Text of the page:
William Butler Yeats

William Butler Yeats (1865-1939) was a poet, dramatist, author and intellectual renowned as one of the greatest English-literature poets of all time. Born to a wealthy Anglo-Irish Protestant family in Dublin, Yeats was a leading figure in the Irish literary revival movement, founding the Irish Literary Theatre and was generally believed to have been strongly sympathetic to nationalism, however his legacy among Irish nationalism is rather controversial; his bitter feud with Major John MacBride stemming from his infatuation with Maud Gonne and the intense criticism he often suffered from the Irish-Ireland wing of the movement made him somewhat polarising. In 1915 he refused a knighthood from the British government. Following the Easter Rising, he would pen arguably his most famous poem, “Easter 1916”. He would serve as a Senator for the new Irish Free State, and in his later years was a follower of the fascist Blueshirt movement.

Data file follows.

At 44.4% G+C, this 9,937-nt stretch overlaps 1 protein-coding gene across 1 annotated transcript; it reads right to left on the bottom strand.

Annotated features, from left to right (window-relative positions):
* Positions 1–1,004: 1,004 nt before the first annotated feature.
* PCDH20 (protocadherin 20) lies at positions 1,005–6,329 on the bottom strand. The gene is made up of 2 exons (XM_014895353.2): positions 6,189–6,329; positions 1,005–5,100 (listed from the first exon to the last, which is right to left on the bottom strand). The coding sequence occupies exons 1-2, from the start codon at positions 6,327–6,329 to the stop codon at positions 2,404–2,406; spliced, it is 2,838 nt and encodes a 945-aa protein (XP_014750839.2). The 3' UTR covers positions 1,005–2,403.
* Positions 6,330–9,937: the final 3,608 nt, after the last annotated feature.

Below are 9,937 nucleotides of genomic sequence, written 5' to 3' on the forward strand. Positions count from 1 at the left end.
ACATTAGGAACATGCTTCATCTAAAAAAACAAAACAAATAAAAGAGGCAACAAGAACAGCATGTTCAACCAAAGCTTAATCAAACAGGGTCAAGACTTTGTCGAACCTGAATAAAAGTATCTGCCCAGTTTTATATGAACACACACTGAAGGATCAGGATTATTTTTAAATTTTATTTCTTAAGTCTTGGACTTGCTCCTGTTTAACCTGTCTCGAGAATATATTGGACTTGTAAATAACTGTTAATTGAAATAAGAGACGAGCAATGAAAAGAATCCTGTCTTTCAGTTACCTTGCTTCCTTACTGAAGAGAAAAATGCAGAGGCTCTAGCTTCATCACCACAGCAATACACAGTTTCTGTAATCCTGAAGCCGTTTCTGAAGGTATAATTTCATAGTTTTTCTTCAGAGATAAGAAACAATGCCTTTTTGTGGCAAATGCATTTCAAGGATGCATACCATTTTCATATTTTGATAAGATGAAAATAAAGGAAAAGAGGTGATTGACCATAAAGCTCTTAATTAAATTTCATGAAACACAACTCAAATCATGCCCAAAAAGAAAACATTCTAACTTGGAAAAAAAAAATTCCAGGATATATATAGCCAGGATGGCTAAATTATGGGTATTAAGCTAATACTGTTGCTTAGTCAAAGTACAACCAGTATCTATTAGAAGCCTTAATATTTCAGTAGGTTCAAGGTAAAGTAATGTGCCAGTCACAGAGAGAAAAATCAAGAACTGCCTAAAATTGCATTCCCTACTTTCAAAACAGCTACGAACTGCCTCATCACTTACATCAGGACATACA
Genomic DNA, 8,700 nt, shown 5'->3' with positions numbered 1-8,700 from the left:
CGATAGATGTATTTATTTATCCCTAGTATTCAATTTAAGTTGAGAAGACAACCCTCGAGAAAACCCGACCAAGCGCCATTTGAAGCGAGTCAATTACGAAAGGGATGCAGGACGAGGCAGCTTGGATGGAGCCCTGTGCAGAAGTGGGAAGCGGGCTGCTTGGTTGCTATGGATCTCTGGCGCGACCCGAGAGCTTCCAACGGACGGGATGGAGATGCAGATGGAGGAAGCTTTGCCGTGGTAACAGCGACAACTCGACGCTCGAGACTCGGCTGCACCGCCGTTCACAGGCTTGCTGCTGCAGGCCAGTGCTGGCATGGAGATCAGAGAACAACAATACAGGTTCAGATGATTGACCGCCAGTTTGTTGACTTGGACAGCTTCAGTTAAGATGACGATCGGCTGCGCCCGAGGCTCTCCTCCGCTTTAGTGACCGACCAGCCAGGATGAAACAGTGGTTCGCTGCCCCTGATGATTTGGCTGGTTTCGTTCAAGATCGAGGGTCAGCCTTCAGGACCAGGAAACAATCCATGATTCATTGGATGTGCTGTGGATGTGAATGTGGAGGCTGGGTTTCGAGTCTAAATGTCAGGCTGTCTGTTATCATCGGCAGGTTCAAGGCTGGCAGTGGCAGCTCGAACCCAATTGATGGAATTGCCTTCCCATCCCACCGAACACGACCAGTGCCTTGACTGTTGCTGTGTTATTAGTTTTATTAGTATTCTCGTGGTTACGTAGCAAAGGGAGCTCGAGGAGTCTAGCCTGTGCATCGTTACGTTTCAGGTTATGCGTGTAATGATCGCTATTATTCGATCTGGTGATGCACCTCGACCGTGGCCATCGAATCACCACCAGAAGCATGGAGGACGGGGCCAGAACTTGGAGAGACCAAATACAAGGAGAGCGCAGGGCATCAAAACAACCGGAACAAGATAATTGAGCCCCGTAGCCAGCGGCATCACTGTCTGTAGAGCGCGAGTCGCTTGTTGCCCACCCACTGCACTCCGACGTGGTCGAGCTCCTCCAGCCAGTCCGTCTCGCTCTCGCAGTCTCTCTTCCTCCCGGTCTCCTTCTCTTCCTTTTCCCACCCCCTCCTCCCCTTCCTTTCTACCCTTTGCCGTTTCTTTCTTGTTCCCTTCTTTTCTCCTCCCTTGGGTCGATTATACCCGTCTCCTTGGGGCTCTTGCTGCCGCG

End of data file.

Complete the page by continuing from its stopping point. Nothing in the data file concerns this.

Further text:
Ireland and the Arts (1903)


The Stolen Child (1889)

Fergus and the Druid (1892)

Cuchulain’s Fight with the Sea (1892)

When You are Old (1892)

Who Goes with Fergus? (1892)

To Ireland in the Coming Times (1892)

Upon a House shaken by the Land Agitation (1910)

September 1913 (1913)

Easter, 1916 (1916)

Sixteen Dead Men (1916)

The Wild Swans at Coole (1917)

An Irish Airman Forsees his Death (1919)

The Second Coming (1919)

Sailing to Byzantium (1927)

Cuchulain Comforted (1939)

Under Ben Bulben (1939)